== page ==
Unlocking the VCT cash millions

There is over £1 billion of VCT cash just waiting to be invested in fast-growth companies. Oliver Haill speaks to the fund managers who can turn ambition into reality.

‘Smaller companies offer very attractive growth opportunities, even if the economy is slowing,’ observes Stuart Veale, managing director of the private equity firm Beringea. ‘They’re in a different position from larger companies, which rely more on the whole economy. Small, rapidly growing concerns in dynamic markets are showing good growth and we’re investing.’

Veale oversees the firm’s highly successful ProVen series of venture capital trusts (VCTs), two of which won the VCT of the Year award from Business XL’s sister title Growth Company Investor after producing bountiful rewards for investors in the last few years.

At present, ProVen has £36.6 million of available funds and recently pumped £1.25 million into online travel aggregator Isango and £1.75 million into security solutions provider Optic Vision.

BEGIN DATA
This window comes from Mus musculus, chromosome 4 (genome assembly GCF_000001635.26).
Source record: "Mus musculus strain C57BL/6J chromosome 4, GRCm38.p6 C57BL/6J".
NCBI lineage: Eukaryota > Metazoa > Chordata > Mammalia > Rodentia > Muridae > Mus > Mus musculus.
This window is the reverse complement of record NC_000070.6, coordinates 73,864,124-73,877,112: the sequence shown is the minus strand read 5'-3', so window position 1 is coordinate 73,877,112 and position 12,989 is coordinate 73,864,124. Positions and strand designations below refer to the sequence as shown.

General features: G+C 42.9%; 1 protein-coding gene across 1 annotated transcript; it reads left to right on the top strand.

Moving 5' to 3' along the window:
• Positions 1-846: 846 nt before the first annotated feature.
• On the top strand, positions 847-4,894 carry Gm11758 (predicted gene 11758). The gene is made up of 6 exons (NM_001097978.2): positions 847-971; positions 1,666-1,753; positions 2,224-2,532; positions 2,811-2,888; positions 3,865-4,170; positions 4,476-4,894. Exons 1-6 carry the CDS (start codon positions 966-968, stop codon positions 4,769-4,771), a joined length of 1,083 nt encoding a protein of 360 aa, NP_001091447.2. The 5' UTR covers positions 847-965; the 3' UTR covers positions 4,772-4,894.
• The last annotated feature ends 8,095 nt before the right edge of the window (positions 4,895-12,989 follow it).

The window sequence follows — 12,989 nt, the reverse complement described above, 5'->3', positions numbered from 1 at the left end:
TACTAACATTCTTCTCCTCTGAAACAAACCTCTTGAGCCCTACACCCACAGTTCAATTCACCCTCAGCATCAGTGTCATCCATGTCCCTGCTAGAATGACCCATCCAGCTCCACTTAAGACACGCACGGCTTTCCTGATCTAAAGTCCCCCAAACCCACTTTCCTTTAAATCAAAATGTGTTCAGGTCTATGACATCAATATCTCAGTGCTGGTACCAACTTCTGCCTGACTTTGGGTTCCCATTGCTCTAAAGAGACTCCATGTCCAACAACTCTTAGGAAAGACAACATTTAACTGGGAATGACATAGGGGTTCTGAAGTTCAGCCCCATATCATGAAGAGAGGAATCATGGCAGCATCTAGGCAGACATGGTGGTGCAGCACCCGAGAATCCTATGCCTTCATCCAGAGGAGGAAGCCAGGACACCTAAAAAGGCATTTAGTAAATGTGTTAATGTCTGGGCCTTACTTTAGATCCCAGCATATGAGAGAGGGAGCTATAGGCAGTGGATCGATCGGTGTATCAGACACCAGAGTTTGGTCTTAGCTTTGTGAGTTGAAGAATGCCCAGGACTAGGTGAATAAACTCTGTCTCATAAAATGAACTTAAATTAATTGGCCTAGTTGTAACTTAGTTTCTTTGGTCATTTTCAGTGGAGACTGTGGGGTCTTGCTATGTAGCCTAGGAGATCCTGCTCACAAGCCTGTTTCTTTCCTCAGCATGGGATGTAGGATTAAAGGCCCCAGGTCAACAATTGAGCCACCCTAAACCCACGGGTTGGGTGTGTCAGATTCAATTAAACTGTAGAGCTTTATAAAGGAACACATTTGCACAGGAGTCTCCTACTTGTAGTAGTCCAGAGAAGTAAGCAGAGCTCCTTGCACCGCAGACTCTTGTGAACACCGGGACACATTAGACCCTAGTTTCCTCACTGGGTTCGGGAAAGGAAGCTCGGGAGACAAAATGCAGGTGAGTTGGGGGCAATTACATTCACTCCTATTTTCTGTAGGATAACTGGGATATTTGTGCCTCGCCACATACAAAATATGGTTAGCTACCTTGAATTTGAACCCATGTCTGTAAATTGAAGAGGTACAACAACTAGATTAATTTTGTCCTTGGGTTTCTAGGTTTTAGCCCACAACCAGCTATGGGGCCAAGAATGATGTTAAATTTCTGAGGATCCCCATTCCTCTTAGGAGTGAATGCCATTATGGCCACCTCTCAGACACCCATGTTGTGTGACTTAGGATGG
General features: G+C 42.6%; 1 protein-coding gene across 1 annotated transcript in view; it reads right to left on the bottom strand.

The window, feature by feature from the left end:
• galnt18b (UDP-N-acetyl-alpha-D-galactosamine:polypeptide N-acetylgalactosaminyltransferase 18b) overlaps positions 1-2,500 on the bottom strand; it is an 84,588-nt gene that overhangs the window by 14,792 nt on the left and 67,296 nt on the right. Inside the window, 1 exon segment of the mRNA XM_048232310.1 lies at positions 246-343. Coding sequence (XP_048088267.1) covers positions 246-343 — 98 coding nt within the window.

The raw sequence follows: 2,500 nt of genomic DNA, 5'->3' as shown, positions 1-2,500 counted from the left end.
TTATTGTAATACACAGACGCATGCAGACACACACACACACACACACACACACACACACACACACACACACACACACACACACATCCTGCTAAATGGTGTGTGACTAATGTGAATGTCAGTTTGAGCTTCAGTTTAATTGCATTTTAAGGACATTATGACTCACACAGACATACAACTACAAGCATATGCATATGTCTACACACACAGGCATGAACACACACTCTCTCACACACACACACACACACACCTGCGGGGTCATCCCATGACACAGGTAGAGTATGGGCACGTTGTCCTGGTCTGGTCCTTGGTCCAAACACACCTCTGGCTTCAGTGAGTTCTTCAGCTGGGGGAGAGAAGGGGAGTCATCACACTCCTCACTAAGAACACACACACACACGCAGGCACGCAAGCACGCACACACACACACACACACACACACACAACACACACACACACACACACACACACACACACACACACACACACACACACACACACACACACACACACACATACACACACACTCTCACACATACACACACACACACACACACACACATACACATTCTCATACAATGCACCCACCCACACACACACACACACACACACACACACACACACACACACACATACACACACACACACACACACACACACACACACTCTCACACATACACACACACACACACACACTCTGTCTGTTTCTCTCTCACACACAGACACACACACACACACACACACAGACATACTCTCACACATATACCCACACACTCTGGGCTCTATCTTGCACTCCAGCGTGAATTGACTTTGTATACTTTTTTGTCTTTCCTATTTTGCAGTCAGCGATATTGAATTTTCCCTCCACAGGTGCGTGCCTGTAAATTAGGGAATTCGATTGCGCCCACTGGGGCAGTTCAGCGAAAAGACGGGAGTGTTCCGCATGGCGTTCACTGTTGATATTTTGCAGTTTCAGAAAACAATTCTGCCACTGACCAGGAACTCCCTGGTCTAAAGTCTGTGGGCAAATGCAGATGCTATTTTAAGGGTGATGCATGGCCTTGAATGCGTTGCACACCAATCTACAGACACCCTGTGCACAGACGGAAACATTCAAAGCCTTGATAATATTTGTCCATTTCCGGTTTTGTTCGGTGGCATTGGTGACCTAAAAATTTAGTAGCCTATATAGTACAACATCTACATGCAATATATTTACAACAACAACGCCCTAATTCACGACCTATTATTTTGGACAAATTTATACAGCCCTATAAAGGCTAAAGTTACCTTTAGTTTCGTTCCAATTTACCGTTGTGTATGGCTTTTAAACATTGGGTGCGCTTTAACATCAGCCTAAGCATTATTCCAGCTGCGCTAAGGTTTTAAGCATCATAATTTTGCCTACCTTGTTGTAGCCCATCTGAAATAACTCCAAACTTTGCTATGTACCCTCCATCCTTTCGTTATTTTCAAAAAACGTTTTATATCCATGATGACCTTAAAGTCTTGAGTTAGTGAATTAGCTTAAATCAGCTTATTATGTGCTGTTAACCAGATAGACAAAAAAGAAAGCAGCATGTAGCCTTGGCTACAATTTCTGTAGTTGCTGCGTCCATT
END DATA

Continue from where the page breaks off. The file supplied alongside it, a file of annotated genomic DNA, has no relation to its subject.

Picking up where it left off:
The point of these specialist vehicles, which were launched in the 1990s and have lucrative tax incentives for investors, is to bridge the so-called equity gap between banks, government grants and business angels, and more formal venture capital financing.

Riches await

According to research by Business XL, there is currently £1.02 billion of VCT money available for investment in growing UK companies. On top of this figure, even more will soon be accessible from the £116 million – and more – that has been pulled in so far by new and still-open funds.

Once funds have been raised, VCTs are obliged to invest at least 70 per cent of their cash within three years, so VCTs that were launched in 2006 might be closer to parting with their money than others. Furthermore, the trusts can only invest a maximum of £1 million in any one qualifying venture.